Islamic Finance: Overview of a Fast Growing Sector
Islamic finance is a growing part of the international financial system. Today, it is worth almost three trillion dollars globally, with an estimated annual growth rate of 10%-12% over 2021-2022.
Throughout history, Muslims have sought to derive legal and financial frameworks in line with Islamic values, based on the Quran and the teaching of the Prophet (Peace Be Upon Him).
Despite its potential, Islamic finance still appears too foreign and complex to a mainstream audience, and many of its individual and social benefits are overlooked.
Today’s article presents an overview of Islamic finance. How was modern Islamic finance born? And what are its key principles?
This article is the first in a series that will unravel the concept of Islamic finance to make it more accessible to first-time readers.
A Few Historical Milestones
Islamic finance as a structured sector was established in the second part of the twentieth century. However, it has been practiced by Muslim businessmen since the very early days of Islam. Throughout medieval times, Muslim tradesmen gradually established sharia-compliant financial structures, which were, incidentally, based on the very same principles as their Christian European counterparts at the time.
In the nineteenth century, European banks started to establish branches that Muslims did not find accessible as it compromised their principles. Muslims then started to set up alternative modern financial models based on Islamic principles.
How was Modern Islamic Finance Born?
An important milestone in the history of modern Islamic finance is the creation of the Mit Ghamr Savings Project (1963), which worked on a cooperative basis to fund small businesses in rural Egypt. Concomitantly, in Malaysia, the Prospective Hajj Pilgrims Savings Corporation- known today as Tabung Haji- was established to provide saving plans for pilgrimage.
Modern Islamic finance has been growing exponentially since the 1970s with the establishment of Islamic banking, in the Middle East. The first sharia-compliant commercial bank, Dubai Islamic Bank. Opened in 1975 by the late Hajj Saeed Lootah and is today the second largest Islamic bank in the world. At the same time, the first sharia-compliant development bank is founded in 1973 during the Conference of Finance Ministers of Muslim countries (Jeddah, Saudi Arabia) and formally commences its operations in 1975. Saudi Arabia is its main shareholder, holding around 25 % of its assets. Islamic banking is also developing in Europe with the opening of the Islamic Bank of Britain, also known as Al Rayan Bank in 2004.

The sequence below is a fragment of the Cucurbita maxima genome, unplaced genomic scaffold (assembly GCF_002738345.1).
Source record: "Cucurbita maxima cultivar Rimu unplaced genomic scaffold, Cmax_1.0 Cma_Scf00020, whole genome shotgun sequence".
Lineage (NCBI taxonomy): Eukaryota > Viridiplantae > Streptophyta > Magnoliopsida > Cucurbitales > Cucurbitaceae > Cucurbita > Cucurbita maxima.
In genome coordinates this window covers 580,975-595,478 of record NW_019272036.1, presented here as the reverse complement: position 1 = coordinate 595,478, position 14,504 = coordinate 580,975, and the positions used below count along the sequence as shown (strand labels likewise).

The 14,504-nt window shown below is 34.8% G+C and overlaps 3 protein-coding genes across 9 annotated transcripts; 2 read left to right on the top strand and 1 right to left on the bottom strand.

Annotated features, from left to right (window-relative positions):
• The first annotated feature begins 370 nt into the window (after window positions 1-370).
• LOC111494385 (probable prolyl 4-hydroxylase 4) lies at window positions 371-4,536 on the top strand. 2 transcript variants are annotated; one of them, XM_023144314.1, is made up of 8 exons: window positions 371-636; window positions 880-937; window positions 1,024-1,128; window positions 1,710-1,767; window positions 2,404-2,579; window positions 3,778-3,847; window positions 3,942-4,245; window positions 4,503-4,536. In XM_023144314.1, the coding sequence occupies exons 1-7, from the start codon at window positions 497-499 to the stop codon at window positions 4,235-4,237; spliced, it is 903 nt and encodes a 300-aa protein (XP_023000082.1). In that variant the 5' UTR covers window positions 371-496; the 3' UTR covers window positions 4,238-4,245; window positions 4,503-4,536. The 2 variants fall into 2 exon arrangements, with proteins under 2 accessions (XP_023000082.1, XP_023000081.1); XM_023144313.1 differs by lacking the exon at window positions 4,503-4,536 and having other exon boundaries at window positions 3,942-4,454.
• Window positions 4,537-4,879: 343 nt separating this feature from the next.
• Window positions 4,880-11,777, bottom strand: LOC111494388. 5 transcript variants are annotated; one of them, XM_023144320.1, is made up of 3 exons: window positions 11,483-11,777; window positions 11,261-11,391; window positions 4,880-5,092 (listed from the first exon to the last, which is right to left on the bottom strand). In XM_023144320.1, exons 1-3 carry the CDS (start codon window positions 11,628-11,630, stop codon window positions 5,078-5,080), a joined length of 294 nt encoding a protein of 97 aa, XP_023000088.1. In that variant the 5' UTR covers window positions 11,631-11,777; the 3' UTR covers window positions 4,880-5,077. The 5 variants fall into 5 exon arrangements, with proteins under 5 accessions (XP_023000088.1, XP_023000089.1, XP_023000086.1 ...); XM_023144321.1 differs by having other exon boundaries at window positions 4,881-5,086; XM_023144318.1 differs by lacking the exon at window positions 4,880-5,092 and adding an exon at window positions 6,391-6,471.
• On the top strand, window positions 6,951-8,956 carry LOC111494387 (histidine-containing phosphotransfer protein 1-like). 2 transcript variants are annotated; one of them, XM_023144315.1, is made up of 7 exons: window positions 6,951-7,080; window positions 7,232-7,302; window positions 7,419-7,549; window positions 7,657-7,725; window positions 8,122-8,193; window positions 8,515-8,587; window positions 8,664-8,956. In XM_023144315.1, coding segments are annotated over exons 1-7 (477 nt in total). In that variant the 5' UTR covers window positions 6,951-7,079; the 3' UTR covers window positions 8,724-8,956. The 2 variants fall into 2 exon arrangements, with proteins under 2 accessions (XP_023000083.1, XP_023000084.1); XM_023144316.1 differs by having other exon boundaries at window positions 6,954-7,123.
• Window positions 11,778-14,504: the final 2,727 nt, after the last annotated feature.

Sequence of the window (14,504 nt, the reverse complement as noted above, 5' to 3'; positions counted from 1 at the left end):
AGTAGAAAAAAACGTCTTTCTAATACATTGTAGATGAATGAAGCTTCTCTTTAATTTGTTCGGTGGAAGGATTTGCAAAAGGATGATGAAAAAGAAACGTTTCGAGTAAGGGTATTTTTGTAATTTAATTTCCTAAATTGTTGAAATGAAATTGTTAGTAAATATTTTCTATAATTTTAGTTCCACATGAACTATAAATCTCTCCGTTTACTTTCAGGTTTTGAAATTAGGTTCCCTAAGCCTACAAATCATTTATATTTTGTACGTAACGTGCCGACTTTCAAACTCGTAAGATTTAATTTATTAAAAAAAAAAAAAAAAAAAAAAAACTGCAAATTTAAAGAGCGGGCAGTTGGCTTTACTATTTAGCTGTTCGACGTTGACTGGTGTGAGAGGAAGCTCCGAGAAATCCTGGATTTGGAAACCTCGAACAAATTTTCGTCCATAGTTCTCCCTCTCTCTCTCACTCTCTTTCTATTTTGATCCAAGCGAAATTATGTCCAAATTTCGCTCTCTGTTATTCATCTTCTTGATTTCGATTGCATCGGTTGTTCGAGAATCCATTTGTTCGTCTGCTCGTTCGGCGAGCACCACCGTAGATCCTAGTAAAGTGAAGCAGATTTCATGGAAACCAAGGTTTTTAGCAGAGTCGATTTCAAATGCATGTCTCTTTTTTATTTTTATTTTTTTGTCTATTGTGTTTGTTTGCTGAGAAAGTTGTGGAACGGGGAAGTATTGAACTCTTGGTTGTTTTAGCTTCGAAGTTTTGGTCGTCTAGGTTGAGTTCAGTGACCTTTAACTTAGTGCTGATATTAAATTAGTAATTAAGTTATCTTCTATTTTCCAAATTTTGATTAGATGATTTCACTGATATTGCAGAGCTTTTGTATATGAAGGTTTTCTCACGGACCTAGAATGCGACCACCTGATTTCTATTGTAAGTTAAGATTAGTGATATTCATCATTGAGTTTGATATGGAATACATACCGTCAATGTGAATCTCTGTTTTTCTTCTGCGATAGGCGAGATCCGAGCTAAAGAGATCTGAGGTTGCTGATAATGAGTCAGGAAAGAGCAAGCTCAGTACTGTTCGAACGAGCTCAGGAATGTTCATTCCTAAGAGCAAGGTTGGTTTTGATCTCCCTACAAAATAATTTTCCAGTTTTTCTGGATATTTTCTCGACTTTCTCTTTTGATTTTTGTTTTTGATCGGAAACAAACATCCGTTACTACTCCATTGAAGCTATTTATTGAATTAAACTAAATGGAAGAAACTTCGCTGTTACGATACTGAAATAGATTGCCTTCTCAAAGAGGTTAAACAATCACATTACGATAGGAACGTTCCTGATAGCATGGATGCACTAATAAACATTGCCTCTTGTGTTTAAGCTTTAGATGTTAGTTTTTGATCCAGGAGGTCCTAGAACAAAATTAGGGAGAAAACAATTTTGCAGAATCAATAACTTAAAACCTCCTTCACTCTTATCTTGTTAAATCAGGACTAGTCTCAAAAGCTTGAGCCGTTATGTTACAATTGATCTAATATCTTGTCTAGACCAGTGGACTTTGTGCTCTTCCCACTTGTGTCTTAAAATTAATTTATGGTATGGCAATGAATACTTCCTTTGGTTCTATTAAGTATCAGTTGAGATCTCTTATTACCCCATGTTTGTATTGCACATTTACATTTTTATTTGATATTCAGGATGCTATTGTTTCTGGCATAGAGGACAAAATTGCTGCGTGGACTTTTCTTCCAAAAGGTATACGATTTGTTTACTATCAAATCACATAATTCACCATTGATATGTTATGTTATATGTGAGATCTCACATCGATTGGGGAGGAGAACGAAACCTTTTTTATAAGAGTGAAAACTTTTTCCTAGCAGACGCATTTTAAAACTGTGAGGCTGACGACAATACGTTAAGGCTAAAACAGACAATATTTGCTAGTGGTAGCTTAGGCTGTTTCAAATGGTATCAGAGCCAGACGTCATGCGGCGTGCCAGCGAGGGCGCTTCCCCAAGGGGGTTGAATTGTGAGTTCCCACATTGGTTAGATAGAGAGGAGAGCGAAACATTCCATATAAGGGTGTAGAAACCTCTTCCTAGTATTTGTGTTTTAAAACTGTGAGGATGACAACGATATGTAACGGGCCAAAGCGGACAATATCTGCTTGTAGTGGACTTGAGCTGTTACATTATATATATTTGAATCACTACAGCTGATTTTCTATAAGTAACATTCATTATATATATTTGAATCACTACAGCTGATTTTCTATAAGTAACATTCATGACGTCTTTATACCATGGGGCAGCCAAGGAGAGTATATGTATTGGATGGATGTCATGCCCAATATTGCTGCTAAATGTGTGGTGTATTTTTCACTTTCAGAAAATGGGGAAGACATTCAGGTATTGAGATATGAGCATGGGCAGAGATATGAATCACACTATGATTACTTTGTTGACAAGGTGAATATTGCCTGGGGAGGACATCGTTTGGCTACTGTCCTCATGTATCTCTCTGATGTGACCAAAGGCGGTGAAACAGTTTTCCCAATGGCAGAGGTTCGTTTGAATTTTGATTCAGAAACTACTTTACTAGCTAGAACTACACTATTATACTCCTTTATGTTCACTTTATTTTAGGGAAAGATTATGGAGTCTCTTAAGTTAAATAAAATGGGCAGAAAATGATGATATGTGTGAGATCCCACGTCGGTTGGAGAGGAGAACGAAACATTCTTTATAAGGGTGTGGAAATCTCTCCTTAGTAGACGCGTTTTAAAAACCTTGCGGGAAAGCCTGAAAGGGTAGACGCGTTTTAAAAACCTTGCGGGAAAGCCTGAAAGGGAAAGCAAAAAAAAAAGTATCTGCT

Islamic Finance Today
Today, Islamic finance assets are distributed across the world, mostly in Muslim countries. Almost half of the Islamic assets are domiciliated in the Gulf Cooperation Council (45 % of assets in 2020, according to the Islamic Financial Services Industry Stability Report 2020). South-East Asia countries are also an important player, with 24 % of assets.
However, Islamic finance is growing in non-Muslim countries such as the UK. The British government issued in 2015 its first sovereign Islamic bond, worth £200m. A second one, worth £500m, has also been issued in 2021.
Islamic finance assets are distributed between banking (72 % of assets in 2020), Islamic bonds (22 % of assets), Islamic funds (1.3 %) and insurance (takaful, 1.1 %).
Islamic finance is currently experiencing a revival with the boom of cutting-edge sharia-compliant Fintech companies providing innovative solutions in the context of the fast digital transformation of financial services.
What are its Key Principles?
Modern Islamic finance is based on few powerful principles. They aim at establishing ethical transactions based on equitable risk-sharing between parties:
1. Fairness and transparency: transactions cannot be based on uncertain terms and conditions. All the terms and conditions embedded in the transactions must be clearly disclosed in the contract.
2. Prohibition of investing in businesses involved in activities that are not considered lawful as per Islamic law, which include selling pork or producing alcohol, drugs, and pornography.
3. Prohibition of charging or paying interest (Riba), defined as “surplus value without counterpart”. Islam considers transactions based on Riba as unfair because they favor the lender at the expense of the borrower.
4. Asset Backing: Money cannot be made from money. Financial transactions must have a direct link to underlying tangible assets.
5. Prohibition of speculation (Maisir) and excessive uncertainty (Gharar): Maisir refers to transactions where the profit or ownership of a good is uncertain because it is contingent on the occurrence of an uncertain event in the future. Maisir includes gambling. Gharar refers to transactions where the existence or characteristics of the asset are ambiguous and uncertain.
Islamic finance is a fast-growing industry. It is based on solid ethical, legal, and economic foundations, which rely on a few powerful overarching principles.
Islamic finance offers many innovative and actionable sharia-compliant alternatives to conventional finance. In the next article of this series, we will present the main Islamic financing structures and how they are applied in practice.
References and Further Reading
IMF (2017). The IMF and Islamic Finance.
Nagaoka, S. (2012). Critical overview of the history of Islamic economics: Formation, transformation, and new horizons. Asian and African area studies, 11(2), 114-136.
Schoon, N. (2008). Islamic Finance – An Overview. European Business Organization Law Review, 9(4), 621-635.
Soage, A. B. (2020). An overview of Islamic finance: History, instruments, prospects. Journal of the Sociology and Theory of Religion, 9, 60-81.